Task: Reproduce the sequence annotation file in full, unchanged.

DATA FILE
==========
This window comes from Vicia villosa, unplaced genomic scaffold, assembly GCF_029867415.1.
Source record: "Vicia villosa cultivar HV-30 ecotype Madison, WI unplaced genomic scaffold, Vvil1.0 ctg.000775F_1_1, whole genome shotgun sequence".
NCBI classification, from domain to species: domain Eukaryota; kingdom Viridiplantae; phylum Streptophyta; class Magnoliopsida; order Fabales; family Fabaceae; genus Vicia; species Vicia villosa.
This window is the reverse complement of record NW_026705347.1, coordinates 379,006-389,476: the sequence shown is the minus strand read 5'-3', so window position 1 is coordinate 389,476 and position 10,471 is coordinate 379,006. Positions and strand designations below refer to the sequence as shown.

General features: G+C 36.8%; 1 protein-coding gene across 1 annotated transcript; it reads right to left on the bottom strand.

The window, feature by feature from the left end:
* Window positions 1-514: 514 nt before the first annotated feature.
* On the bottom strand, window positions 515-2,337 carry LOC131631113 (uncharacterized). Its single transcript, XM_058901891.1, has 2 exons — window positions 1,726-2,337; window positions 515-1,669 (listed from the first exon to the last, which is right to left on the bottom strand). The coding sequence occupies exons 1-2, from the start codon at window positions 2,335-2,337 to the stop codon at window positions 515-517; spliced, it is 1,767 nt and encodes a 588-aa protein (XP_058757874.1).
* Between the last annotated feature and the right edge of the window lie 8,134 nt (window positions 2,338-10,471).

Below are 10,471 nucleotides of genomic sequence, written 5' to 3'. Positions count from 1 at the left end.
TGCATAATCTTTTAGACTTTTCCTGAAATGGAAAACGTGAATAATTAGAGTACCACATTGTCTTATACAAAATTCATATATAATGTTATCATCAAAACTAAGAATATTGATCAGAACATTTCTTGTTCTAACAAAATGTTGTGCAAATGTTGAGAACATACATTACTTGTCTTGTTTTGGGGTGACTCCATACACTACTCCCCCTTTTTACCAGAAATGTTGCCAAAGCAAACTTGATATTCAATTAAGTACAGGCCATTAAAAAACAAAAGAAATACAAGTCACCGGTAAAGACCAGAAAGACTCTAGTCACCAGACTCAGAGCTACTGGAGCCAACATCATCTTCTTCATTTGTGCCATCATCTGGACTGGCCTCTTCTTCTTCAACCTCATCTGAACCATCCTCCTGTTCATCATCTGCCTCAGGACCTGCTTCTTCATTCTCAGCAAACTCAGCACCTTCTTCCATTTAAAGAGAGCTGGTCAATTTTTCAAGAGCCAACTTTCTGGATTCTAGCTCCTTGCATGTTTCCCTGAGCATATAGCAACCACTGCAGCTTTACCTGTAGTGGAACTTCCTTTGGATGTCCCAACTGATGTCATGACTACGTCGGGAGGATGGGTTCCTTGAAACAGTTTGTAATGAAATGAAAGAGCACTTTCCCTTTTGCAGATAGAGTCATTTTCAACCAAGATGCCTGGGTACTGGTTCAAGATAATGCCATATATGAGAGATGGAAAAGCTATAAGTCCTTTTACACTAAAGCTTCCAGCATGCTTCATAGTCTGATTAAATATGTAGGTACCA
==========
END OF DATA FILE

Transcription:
This window comes from Vicia villosa, unplaced genomic scaffold, assembly GCF_029867415.1.
Source record: "Vicia villosa cultivar HV-30 ecotype Madison, WI unplaced genomic scaffold, Vvil1.0 ctg.000775F_1_1, whole genome shotgun sequence".
NCBI classification, from domain to species: domain Eukaryota; kingdom Viridiplantae; phylum Streptophyta; class Magnoliopsida; order Fabales; family Fabaceae; genus Vicia; species Vicia villosa.
This window is the reverse complement of record NW_026705347.1, coordinates 379,006-389,476: the sequence shown is the minus strand read 5'-3', so window position 1 is coordinate 389,476 and position 10,471 is coordinate 379,006. Positions and strand designations below refer to the sequence as shown.

General features: G+C 36.8%; 1 protein-coding gene across 1 annotated transcript; it reads right to left on the bottom strand.

The window, feature by feature from the left end:
* Window positions 1-514: 514 nt before the first annotated feature.
* On the bottom strand, window positions 515-2,337 carry LOC131631113 (uncharacterized). Its single transcript, XM_058901891.1, has 2 exons — window positions 1,726-2,337; window positions 515-1,669 (listed from the first exon to the last, which is right to left on the bottom strand). The coding sequence occupies exons 1-2, from the start codon at window positions 2,335-2,337 to the stop codon at window positions 515-517; spliced, it is 1,767 nt and encodes a 588-aa protein (XP_058757874.1).
* Between the last annotated feature and the right edge of the window lie 8,134 nt (window positions 2,338-10,471).

Below are 10,471 nucleotides of genomic sequence, written 5' to 3'. Positions count from 1 at the left end.
TGCATAATCTTTTAGACTTTTCCTGAAATGGAAAACGTGAATAATTAGAGTACCACATTGTCTTATACAAAATTCATATATAATGTTATCATCAAAACTAAGAATATTGATCAGAACATTTCTTGTTCTAACAAAATGTTGTGCAAATGTTGAGAACATACATTACTTGTCTTGTTTTGGGGTGACTCCATACACTACTCCCCCTTTTTACCAGAAATGTTGCCAAAGCAAACTTGATATTCAATTAAGTACAGGCCATTAAAAAACAAAAGAAATACAAGTCACCGGTAAAGACCAGAAAGACTCTAGTCACCAGACTCAGAGCTACTGGAGCCAACATCATCTTCTTCATTTGTGCCATCATCTGGACTGGCCTCTTCTTCTTCAACCTCATCTGAACCATCCTCCTGTTCATCATCTGCCTCAGGACCTGCTTCTTCATTCTCAGCAAACTCAGCACCTTCTTCCATTTAAAGAGAGCTGGTCAATTTTTCAAGAGCCAACTTTCTGGATTCTAGCTCCTTGCATGTTTCCCTGAGCATATAGCAACCACTGCAGCTTTACCTGTAGTGGAACTTCCTTTGGATGTCCCAACTGATGTCATGACTACGTCGGGAGGATGGGTTCCTTGAAACAGTTTGTAATGAAATGAAAGAGCACTTTCCCTTTTGCAGATAGAGTCATTTTCAACCAAGATGCCTGGGTACTGGTTCAAGATAATGCCATATATGAGAGATGGAAAAGCTATAAGTCCTTTTACACTAAAGCTTCCAGCATGCTTCATAGTCTGATTAAATATGTAGGTACCA